Three different MMS schemes are available: Miller-2, Miller-4 and Miller-8. The number specifies how many BLF periods define a data symbol. For example, using the slowest BLF of 40 kHz, the data rate for Miller-8 is BLF/8 = 5 kbps. At such a slow rate, transmitting a 96-bit EPC and 16-bit error check will take 22.4 ms, corresponding to less than 45 tag reads per second (even fewer when all the overhead, such as the forward link commands, is included). Transmitting at this slow rate is not desirable for throughput reasons, but also because some regulations (The United States FCCs’ Part 15, for instance) allow operation at a single frequency only for an average of 400 ms within a 10- or 20-second period depending on the 20dB bandwidth of the signal. This regulation may require the tag reader to vacate the channel after 400 ms and hop to a different frequency even if not finished with reading at that frequency.
Readers and tags operating in conformance to ISO18000-7 take a different approach. These use longer RF transmissions with slower transfer rates, which allows the signal to be more immune to interference. For shipping container applications using the commercial equivalent version ISO 18185, this requires that the maximum transmission duration be increased to 60 seconds while maintaining a 10-second minimum silent period between transmissions (FCC part 15.240). At such slow transfer rates, transferring the full 128 kilobytes of data needed to identify all the contents of a shipping container can take up to two minutes. The tags used in accordance to this standard are active; they have an on-board power supply and tend to radiate at higher power levels than passive tags.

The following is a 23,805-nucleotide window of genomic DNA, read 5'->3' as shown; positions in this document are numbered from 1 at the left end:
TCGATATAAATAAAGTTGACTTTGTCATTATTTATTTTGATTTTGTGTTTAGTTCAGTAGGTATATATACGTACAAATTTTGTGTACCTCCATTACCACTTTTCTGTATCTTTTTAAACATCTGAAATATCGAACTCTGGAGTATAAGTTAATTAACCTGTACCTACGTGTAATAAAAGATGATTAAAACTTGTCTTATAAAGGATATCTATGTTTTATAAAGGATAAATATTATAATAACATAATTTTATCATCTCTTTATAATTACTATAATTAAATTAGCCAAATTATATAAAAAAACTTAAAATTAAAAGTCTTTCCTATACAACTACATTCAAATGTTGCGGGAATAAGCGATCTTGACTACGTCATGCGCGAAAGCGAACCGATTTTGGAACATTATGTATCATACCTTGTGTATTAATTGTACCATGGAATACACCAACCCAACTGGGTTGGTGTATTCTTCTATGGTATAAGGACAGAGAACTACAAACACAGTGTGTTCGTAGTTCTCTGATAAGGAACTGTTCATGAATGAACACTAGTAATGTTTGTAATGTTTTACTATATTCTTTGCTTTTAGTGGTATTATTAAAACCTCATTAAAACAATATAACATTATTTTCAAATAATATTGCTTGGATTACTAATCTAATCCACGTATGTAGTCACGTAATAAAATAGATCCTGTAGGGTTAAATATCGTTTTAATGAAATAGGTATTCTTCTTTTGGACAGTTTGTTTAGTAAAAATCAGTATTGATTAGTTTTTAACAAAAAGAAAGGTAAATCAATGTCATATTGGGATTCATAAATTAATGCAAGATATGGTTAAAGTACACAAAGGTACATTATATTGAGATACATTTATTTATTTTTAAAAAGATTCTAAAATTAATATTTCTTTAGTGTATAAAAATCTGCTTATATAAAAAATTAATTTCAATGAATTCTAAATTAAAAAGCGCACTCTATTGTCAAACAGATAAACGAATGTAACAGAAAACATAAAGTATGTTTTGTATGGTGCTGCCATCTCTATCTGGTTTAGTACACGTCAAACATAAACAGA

Both of these techniques imply that the testing solution needs to collect detailed RF data on pulsed signals over a relatively long time period.
Testing solutions for a dense-mode environment
Simulating a dense-mode environment is possible using an arbitrary waveform generator (AWG). Modern AWGs can be programmed to directly generate RFID signals across HF and UHF bands and thus be used to simulate a variety of signals such as multiple reader or multiple tag signals with just one instrument. This reduces the time and cost of having to configure multiple signal generators.
The analysis device often needs quite deep memory to capture all of these lengthy interactions. Typically, the tag reader tries multiple queries and may command the tags to reduce their link frequency to verify that the tags are vacating the channel as required in some implementations. Real-time spectrum analysers (RTSAs) are capable of analysing these types of transactions.
An RTSA can directly verify the 60-second transmission and the 10-second silent period of ISO18000-7, with memory depth of more than 100 seconds in this application. This allows a thorough analysis of error conditions.
It is also possible to use multiple acquisitions to analyse hopping and bursting RFID signals. In this mode, the RTSA is set up to capture data for a user-defined period of time whenever a hop, and the associated trigger, occurs. This, in combination with a very high frame rate (over 48,000 fps), allows capture, analysis and demodulation of a hopping RFID signal.
Once the signal is captured, it can be analysed in a way that helps engineers to understand whether the reader and tag are performing as expected in the current RF environment, and if not, why. Measurements of bit time, CW time, and response time between the reader and the tag (known as turnaround time) give important insight into the reader and tag interaction and throughput. Checking amplitude glitches against frequency events can help spot root causes of errors. If a particular bit is not decoding properly, is it because of an error in the FSK or ASK modulation? Correlating data in various domains helps to answer these types of questions.